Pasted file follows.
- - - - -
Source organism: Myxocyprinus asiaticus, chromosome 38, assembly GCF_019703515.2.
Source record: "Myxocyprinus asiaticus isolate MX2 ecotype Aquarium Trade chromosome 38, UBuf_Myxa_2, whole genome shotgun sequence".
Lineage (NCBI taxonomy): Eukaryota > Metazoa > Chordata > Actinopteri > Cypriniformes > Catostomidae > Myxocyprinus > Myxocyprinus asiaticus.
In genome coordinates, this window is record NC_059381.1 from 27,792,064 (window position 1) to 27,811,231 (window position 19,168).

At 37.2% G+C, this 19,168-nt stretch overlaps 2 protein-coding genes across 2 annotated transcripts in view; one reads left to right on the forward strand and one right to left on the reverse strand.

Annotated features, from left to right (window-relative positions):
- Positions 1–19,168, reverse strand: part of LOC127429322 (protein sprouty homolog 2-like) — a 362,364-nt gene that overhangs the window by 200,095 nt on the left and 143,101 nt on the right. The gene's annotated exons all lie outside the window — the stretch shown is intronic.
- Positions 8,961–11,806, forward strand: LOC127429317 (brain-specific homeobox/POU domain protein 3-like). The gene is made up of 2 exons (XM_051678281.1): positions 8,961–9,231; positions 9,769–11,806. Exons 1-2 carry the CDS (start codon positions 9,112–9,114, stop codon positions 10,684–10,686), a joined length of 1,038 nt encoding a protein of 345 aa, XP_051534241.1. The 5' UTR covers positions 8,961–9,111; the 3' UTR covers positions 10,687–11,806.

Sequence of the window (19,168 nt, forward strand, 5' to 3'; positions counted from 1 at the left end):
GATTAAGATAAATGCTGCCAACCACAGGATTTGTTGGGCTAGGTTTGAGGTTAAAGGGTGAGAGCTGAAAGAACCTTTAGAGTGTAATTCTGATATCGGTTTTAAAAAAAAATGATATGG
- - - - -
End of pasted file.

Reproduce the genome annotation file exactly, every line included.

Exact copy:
Source organism: Myxocyprinus asiaticus, chromosome 38, assembly GCF_019703515.2.
Source record: "Myxocyprinus asiaticus isolate MX2 ecotype Aquarium Trade chromosome 38, UBuf_Myxa_2, whole genome shotgun sequence".
Lineage (NCBI taxonomy): Eukaryota > Metazoa > Chordata > Actinopteri > Cypriniformes > Catostomidae > Myxocyprinus > Myxocyprinus asiaticus.
In genome coordinates, this window is record NC_059381.1 from 27,792,064 (window position 1) to 27,811,231 (window position 19,168).

At 37.2% G+C, this 19,168-nt stretch overlaps 2 protein-coding genes across 2 annotated transcripts in view; one reads left to right on the forward strand and one right to left on the reverse strand.

Annotated features, from left to right (window-relative positions):
- Positions 1–19,168, reverse strand: part of LOC127429322 (protein sprouty homolog 2-like) — a 362,364-nt gene that overhangs the window by 200,095 nt on the left and 143,101 nt on the right. The gene's annotated exons all lie outside the window — the stretch shown is intronic.
- Positions 8,961–11,806, forward strand: LOC127429317 (brain-specific homeobox/POU domain protein 3-like). The gene is made up of 2 exons (XM_051678281.1): positions 8,961–9,231; positions 9,769–11,806. Exons 1-2 carry the CDS (start codon positions 9,112–9,114, stop codon positions 10,684–10,686), a joined length of 1,038 nt encoding a protein of 345 aa, XP_051534241.1. The 5' UTR covers positions 8,961–9,111; the 3' UTR covers positions 10,687–11,806.

Sequence of the window (19,168 nt, forward strand, 5' to 3'; positions counted from 1 at the left end):
GATTAAGATAAATGCTGCCAACCACAGGATTTGTTGGGCTAGGTTTGAGGTTAAAGGGTGAGAGCTGAAAGAACCTTTAGAGTGTAATTCTGATATCGGTTTTAAAAAAAAATGATATGG